A fluorescence microscope is a light microscope used to study properties of organic or inorganic substances using the phenomena of fluorescence and phosphorescence instead of, or in addition to, reflection and absorption.
In most cases, a component of interest in the specimen is specifically labeled with a fluorescent molecule called a fluorophore (such as Green fluorescent protein, fluorescein or DyLight 488). The specimen is illuminated with light of a specific wavelength (or wavelengths) which is absorbed by the fluorophores, causing them to emit longer wavelengths of light (of a different color than the absorbed light). The illumination light is separated from the much weaker emitted fluorescence through the use of an emission filter. Typical components of a fluorescence microscope are the light source (Xenon or Mercury arc-discharge lamp), the excitation filter, the dichroic mirror (or dichromatic beamsplitter), and the emission filter (see figure below). The filters and the dichroic are chosen to match the spectral excitation and emission characteristics of the fluorophore used to label the specimen.
Most fluorescence microscopes in use are epi-fluorescence microscopes (ie : excitation and observation of the fluorescence are from above (epi) the specimen). These microscopes have become an important part in the field of biology, opening the doors for more advanced microscope designs, such as the confocal laser scanning microscope and the total internal reflection fluorescence microscope (TIRF).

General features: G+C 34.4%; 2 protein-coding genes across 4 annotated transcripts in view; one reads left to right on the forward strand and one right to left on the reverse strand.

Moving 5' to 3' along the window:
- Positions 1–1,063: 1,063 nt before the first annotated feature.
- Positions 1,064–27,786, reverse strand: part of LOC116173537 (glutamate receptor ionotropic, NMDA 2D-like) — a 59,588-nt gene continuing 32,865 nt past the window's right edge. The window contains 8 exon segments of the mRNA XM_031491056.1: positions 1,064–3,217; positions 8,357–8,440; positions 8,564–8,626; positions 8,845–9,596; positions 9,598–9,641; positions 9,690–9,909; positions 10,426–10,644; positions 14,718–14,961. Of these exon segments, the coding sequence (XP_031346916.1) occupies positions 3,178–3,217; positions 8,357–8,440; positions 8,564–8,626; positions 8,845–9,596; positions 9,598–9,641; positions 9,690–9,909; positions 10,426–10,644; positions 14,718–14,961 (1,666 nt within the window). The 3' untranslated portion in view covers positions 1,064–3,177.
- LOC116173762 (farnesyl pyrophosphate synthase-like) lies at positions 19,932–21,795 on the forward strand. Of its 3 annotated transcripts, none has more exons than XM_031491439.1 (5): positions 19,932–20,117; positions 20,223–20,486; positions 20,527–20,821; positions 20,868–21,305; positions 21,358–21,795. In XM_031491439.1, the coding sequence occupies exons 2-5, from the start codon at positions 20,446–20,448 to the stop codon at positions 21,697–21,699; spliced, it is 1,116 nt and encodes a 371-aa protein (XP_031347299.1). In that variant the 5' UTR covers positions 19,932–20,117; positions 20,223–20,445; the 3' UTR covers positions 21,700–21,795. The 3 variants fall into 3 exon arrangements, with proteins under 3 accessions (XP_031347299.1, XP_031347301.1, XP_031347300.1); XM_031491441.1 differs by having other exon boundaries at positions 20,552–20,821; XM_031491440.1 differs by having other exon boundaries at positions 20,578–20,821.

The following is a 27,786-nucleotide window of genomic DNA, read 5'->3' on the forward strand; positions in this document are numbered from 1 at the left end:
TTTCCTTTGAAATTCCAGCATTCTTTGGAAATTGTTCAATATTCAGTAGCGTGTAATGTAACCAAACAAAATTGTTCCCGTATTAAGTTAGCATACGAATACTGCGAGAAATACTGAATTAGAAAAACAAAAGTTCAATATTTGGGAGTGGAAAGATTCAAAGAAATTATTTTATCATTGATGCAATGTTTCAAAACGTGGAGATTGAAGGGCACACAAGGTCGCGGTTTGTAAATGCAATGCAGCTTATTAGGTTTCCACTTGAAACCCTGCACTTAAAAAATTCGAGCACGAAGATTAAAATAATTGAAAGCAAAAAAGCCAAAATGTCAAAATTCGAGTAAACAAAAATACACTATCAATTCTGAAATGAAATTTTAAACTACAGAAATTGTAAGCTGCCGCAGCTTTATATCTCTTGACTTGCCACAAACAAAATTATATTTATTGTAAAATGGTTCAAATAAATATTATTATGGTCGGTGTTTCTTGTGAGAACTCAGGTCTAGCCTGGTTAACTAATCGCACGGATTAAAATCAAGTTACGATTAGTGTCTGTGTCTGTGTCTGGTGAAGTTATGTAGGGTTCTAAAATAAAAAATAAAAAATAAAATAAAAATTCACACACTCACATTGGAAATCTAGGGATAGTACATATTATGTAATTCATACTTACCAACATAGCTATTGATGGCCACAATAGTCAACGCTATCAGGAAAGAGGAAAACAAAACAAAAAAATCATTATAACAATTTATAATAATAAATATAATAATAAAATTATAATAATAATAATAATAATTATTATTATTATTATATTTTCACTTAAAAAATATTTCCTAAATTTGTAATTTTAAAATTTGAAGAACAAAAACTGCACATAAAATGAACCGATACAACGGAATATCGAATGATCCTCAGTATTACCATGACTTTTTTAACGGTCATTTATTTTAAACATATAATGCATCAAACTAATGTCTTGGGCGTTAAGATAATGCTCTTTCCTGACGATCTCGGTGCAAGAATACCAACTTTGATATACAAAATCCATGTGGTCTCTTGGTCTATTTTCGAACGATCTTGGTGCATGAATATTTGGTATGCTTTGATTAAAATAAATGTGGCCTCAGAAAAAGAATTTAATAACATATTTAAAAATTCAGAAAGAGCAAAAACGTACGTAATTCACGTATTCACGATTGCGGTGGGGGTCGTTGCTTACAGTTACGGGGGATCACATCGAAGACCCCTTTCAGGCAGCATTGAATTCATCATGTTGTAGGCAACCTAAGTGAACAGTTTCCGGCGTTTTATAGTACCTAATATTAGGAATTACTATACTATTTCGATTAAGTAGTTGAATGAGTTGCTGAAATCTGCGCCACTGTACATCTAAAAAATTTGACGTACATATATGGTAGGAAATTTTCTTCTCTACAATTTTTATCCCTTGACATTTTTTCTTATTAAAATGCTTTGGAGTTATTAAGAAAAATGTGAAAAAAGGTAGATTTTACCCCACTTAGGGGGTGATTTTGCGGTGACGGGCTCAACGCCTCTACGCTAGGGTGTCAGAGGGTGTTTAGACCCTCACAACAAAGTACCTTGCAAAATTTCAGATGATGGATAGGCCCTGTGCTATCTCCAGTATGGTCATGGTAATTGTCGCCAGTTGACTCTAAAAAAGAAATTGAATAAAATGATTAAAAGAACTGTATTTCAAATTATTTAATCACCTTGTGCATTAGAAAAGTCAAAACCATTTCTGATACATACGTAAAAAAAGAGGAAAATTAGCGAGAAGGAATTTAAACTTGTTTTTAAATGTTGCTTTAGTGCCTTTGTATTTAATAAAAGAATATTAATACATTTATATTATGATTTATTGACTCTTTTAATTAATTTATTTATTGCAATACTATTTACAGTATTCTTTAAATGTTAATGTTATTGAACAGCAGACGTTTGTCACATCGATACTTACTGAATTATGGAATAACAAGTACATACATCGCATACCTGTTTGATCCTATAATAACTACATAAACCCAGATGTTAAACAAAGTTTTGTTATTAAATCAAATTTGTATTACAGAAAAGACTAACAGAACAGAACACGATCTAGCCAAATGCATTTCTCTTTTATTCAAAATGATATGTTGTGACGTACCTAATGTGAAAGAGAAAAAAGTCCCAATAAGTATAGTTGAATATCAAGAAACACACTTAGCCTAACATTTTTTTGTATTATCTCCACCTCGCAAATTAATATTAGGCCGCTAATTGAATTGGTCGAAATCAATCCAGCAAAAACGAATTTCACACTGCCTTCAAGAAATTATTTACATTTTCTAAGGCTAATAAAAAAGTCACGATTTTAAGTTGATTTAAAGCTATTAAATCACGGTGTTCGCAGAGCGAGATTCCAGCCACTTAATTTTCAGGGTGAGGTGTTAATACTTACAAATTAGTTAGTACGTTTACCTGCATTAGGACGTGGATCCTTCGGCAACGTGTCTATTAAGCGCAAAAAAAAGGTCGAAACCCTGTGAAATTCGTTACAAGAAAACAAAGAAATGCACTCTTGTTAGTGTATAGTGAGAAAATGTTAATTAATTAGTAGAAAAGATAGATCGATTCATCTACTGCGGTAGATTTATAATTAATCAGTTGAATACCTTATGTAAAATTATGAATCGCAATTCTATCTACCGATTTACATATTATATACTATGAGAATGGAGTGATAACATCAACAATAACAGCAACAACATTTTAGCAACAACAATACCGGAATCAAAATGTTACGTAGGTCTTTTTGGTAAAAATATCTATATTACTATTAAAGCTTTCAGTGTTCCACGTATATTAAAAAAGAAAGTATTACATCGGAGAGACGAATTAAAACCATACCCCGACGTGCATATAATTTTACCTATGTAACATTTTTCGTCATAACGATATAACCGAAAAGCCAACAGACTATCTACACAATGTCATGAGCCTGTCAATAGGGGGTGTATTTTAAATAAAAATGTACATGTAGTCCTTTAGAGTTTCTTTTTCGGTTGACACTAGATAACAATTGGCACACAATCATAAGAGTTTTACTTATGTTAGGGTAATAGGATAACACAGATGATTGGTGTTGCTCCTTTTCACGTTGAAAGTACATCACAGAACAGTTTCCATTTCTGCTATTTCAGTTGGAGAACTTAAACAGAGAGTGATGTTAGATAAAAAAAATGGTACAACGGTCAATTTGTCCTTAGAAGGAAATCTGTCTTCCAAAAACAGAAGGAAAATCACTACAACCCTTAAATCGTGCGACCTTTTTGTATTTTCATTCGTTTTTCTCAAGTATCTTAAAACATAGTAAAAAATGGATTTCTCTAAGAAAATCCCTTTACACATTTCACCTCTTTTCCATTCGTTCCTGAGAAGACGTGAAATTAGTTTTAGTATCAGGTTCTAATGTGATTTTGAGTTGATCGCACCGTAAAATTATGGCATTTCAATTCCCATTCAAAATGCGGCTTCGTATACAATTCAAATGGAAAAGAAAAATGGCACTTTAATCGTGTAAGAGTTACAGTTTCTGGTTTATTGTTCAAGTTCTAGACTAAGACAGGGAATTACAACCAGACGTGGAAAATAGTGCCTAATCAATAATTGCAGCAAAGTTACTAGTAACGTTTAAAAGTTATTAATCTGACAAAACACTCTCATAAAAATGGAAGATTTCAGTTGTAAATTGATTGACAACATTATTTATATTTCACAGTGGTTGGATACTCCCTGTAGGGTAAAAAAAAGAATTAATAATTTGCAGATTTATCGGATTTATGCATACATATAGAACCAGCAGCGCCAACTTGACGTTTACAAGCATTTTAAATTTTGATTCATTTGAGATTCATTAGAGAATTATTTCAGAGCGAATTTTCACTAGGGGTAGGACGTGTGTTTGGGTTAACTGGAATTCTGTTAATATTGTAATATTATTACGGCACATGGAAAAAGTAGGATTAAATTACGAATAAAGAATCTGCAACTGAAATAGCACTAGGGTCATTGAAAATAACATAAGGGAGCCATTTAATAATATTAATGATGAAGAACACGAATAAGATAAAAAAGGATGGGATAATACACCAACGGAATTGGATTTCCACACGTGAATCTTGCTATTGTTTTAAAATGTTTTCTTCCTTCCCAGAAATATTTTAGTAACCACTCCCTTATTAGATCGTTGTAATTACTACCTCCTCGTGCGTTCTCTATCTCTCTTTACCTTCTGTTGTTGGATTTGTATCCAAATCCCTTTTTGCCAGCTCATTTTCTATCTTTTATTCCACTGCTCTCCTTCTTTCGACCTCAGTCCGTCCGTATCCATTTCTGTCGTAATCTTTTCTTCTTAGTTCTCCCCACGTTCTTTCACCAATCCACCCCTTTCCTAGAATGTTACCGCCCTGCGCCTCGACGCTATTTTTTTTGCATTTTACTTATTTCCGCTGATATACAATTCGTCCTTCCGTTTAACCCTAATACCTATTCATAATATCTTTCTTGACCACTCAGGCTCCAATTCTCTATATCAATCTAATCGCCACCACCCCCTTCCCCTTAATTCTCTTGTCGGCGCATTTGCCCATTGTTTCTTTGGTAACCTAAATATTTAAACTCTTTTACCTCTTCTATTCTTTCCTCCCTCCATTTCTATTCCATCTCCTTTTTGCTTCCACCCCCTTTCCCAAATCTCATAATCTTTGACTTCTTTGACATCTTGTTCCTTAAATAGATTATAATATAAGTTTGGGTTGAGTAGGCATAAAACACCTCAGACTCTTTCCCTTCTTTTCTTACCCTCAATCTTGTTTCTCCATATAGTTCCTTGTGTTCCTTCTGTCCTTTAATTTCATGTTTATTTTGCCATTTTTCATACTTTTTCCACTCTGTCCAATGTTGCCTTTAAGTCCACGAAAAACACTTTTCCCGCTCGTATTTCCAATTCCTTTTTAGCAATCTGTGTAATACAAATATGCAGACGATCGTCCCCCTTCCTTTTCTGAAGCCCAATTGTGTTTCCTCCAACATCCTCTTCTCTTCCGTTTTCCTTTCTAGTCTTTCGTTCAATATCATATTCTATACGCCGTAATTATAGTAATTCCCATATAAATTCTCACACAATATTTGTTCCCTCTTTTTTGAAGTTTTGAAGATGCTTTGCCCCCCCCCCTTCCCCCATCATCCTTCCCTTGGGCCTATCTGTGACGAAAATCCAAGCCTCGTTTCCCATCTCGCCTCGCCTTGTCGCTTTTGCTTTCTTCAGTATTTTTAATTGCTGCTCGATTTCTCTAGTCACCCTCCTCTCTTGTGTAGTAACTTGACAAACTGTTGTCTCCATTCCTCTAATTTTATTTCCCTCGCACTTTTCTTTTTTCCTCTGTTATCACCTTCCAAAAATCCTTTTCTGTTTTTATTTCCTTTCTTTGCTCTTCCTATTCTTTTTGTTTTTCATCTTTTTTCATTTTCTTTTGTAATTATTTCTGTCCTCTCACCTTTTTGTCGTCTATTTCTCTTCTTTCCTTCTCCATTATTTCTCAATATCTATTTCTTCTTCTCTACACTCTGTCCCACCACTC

Fluorophores lose their ability to fluoresce as they are illuminated in a process called photobleaching. Special care must be taken to prevent photobleaching through the use of more robust fluorophores or by minimizing illumination.
Epifluorescence microscopy is a method of fluorescence microscopy that is widely used in Life Sciences. In this process, instead of transmitting the excitatory light through the specimen it is passed through the objective onto the specimen. Since only reflected excitatory light filters through, the transmitted light is filtered out, giving a much higher intensity. Fluorescent or fluorochrome stains are applied to the specimen to provide an estimated count.
It can be used to find routine direct total counts of bacteria in water samples.
- Bradbury, S. and Evennett, P., Fluorescence microscopy., Contrast Techniques in Light Microscopy., BIOS Scientific Publishers, Ltd., Oxford, United Kingdom (1996).
- Rost, F. and Oldfield, R., Fluorescence microscopy., Photography with a Microscope, Cambridge University Press, Cambridge, United Kingdom (2000).
- Principles of Fluorescence
- Nikon MicroscopyU, tutorials from Nikon
- Fluorophores.org - The database of fluorescent dyes